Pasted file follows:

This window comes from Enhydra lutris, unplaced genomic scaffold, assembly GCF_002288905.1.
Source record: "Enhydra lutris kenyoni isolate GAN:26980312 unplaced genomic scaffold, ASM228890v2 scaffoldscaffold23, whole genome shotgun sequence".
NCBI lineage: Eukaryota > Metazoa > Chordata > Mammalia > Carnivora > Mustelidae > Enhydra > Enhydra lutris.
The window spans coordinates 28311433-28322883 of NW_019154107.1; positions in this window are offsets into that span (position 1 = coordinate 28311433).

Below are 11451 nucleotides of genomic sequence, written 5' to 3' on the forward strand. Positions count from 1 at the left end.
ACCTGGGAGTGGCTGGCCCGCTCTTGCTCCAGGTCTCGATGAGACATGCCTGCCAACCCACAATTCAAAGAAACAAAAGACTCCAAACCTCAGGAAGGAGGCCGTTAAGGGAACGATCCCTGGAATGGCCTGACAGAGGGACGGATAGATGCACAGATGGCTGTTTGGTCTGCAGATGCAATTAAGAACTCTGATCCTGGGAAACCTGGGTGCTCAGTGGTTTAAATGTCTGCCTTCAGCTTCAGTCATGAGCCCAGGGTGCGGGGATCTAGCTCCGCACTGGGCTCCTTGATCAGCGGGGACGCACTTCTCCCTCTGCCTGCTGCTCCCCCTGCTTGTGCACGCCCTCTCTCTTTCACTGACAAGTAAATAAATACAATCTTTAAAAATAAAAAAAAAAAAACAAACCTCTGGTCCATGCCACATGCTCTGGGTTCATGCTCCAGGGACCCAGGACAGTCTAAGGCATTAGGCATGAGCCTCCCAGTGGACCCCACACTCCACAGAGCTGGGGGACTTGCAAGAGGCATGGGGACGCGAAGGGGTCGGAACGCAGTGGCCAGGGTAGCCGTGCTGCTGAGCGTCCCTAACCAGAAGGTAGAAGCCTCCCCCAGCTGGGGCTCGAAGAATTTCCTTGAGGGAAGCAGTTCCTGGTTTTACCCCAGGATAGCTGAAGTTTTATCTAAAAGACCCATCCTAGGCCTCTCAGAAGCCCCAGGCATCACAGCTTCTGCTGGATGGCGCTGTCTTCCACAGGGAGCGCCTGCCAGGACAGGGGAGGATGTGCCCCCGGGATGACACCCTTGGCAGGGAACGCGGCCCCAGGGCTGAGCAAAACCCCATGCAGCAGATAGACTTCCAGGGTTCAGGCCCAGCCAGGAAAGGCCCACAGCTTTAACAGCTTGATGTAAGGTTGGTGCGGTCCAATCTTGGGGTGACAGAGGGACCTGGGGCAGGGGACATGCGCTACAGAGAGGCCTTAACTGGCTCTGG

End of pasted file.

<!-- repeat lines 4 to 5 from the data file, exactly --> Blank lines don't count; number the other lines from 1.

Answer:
The window spans coordinates 28311433-28322883 of NW_019154107.1; positions in this window are offsets into that span (position 1 = coordinate 28311433).

Below are 11451 nucleotides of genomic sequence, written 5' to 3' on the forward strand. Positions count from 1 at the left end.